Lending them a hand
Orang-utans are often smuggled from Indonesia's forests. They are transported through Hong Kong onto the mainland to serve as pets or exotic food. Their habitat has also dwindled so there are fewer apes in the wild than ever before.
Last month, 16 Island School students volunteered to help rehabilitate some confiscated animals at Tasikoki Animal Rescue Centre in North Sulawesi.
Staff at the animal sanctuary look after orang-utans, sun bears, leopards, turtles and other wildlife recovered from poachers. Several are released back into the wild.
The Hong Kong students helped feed the animals at 6am. They cleaned cages and scrubbed floors.
'At Tasikoki, the animals always come first,' says Jessica Tham, a Year 11 student. 'We had to make sure they were well-fed before we could have our own breakfast.'
The team spent afternoons making enrichment toys for animals.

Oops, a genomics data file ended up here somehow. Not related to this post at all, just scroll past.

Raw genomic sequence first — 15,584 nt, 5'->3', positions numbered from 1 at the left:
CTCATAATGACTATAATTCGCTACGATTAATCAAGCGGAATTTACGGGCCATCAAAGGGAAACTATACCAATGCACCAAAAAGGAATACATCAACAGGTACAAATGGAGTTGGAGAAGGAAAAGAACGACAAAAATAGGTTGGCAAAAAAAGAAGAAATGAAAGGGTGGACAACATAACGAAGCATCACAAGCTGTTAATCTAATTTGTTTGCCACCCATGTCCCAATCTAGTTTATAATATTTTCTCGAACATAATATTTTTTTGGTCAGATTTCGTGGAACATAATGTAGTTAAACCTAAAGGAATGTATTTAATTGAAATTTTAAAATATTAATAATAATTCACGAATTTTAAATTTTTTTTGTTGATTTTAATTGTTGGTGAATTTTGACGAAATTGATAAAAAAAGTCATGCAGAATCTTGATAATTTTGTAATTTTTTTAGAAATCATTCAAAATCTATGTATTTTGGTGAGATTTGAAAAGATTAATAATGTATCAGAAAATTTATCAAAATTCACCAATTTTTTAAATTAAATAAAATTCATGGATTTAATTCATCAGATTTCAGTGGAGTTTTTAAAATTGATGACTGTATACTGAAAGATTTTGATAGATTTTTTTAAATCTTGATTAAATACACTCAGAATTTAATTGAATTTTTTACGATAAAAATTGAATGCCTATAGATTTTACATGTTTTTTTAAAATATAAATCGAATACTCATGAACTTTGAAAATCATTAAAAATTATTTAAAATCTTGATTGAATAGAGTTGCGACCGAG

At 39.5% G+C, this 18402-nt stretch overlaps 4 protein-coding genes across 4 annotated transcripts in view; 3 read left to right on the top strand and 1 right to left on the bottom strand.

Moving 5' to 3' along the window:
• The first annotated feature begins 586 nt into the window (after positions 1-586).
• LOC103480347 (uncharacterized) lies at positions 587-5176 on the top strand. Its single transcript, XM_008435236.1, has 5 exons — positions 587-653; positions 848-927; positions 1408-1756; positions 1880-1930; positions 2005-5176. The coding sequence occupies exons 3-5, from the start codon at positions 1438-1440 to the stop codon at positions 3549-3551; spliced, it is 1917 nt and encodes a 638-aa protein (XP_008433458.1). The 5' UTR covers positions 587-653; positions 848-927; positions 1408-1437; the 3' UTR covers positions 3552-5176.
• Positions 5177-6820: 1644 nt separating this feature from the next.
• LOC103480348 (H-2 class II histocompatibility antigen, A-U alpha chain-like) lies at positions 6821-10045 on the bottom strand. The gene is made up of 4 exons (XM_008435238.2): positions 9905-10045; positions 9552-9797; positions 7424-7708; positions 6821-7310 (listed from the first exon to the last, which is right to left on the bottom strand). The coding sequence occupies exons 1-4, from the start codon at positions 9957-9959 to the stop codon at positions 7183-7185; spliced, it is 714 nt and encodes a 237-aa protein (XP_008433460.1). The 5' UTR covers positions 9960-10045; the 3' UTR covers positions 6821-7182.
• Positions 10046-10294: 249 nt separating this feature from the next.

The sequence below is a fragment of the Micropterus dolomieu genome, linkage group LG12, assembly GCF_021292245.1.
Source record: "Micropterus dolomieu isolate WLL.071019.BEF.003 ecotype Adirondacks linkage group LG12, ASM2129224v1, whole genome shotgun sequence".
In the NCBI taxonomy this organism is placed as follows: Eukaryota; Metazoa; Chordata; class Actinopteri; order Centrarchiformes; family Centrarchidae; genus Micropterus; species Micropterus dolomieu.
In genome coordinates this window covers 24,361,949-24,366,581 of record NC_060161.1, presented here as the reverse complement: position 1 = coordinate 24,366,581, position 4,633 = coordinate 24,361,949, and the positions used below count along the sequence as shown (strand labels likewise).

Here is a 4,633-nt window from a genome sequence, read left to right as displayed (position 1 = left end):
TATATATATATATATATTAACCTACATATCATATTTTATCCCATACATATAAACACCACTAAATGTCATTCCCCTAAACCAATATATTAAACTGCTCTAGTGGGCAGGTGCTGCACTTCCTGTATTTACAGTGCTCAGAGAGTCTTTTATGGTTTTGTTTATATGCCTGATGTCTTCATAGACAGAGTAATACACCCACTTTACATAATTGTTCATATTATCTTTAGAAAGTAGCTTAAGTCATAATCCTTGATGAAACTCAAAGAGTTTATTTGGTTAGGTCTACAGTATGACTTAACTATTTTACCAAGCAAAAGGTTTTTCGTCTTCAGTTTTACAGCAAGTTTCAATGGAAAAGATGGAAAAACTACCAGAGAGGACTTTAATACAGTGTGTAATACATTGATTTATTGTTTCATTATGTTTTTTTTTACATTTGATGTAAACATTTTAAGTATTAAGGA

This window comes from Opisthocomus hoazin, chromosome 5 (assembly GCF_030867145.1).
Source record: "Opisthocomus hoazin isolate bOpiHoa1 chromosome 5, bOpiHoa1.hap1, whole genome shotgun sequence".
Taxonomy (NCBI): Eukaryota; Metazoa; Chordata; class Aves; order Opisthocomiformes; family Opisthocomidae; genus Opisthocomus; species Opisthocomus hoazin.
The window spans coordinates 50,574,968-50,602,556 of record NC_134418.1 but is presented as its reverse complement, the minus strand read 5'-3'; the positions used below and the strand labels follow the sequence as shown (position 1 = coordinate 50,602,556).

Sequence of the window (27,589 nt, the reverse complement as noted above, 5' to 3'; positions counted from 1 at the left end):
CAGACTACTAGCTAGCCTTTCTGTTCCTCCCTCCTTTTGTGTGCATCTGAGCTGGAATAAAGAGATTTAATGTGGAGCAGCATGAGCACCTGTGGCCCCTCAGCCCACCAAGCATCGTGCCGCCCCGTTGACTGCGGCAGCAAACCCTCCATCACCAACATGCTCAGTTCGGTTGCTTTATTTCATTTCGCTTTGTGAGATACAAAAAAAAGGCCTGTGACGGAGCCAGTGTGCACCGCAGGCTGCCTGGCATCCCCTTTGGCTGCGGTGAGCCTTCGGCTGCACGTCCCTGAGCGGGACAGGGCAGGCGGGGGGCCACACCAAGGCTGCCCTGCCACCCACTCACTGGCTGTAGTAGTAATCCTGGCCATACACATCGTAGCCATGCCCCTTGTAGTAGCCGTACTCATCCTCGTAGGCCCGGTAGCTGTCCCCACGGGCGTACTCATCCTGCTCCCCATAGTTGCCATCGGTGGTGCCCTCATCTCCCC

Another student, Louise Hutereau, made a toy for orang-utans by boring a hole in a coconut. She stuffed it with their favourite treats: papaya and banana. The primates enjoy teasing their food out of such toys.
On some nights, with torches in hand, the students helped turtles back into the sea. 'It is important to try to keep turtles safe from poachers,' Jessica says.
The students saw plenty of evidence of cruelty to animals. They heard of a macaque that lost a limb in a struggle with smugglers. They also learned of orang-utans languishing in homes as pets.
They returned to Hong Kong with renewed passion to help animals.